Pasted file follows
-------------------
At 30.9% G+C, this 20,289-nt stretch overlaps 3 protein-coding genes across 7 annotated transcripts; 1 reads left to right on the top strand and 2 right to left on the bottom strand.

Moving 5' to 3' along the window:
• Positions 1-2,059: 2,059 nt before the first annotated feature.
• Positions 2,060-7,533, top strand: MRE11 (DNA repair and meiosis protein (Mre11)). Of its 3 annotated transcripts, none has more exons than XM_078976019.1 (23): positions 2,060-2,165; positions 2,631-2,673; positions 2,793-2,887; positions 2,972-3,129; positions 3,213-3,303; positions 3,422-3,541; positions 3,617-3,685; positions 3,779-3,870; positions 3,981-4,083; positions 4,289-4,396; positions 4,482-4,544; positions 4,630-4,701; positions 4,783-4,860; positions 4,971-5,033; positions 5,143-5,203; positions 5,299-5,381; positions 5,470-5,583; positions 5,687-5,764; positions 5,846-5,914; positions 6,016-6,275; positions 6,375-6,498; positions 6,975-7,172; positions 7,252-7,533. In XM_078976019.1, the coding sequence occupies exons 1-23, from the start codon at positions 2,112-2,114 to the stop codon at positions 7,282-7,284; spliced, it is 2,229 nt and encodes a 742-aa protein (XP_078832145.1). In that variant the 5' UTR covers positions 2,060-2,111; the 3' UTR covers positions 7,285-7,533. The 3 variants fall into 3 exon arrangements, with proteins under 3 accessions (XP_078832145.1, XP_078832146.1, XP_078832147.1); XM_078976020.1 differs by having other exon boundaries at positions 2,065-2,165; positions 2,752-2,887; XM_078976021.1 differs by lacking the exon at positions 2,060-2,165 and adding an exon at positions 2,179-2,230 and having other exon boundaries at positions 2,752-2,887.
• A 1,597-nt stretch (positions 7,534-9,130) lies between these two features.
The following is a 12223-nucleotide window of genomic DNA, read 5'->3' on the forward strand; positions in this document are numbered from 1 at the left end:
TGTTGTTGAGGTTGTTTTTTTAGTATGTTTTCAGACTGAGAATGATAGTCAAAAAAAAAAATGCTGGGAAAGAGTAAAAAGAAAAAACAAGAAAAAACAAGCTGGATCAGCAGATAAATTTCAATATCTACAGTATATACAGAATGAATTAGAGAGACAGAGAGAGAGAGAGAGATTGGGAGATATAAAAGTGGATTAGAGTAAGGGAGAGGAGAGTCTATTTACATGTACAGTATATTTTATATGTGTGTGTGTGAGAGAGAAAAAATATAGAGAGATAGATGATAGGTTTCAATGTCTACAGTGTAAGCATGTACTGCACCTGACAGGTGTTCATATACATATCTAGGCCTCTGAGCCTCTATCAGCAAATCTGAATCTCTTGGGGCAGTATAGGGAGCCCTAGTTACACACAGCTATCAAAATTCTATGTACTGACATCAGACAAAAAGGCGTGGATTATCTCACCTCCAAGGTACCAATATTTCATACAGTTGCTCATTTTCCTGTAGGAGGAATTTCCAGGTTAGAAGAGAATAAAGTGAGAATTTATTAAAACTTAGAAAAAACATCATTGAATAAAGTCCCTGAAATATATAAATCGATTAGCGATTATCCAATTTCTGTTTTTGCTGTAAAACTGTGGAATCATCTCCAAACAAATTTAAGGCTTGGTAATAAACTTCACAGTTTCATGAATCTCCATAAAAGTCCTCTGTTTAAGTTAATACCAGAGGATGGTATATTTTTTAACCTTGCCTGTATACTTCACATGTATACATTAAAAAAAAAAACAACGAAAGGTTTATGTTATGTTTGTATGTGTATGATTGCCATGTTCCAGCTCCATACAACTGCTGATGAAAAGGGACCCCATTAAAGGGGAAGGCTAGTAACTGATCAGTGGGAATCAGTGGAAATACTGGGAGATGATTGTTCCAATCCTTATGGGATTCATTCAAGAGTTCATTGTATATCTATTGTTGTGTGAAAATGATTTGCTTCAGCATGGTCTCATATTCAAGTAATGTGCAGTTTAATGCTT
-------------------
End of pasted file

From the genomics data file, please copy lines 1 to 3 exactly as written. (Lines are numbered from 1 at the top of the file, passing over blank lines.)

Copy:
At 30.9% G+C, this 20,289-nt stretch overlaps 3 protein-coding genes across 7 annotated transcripts; 1 reads left to right on the top strand and 2 right to left on the bottom strand.

Moving 5' to 3' along the window:
• Positions 1-2,059: 2,059 nt before the first annotated feature.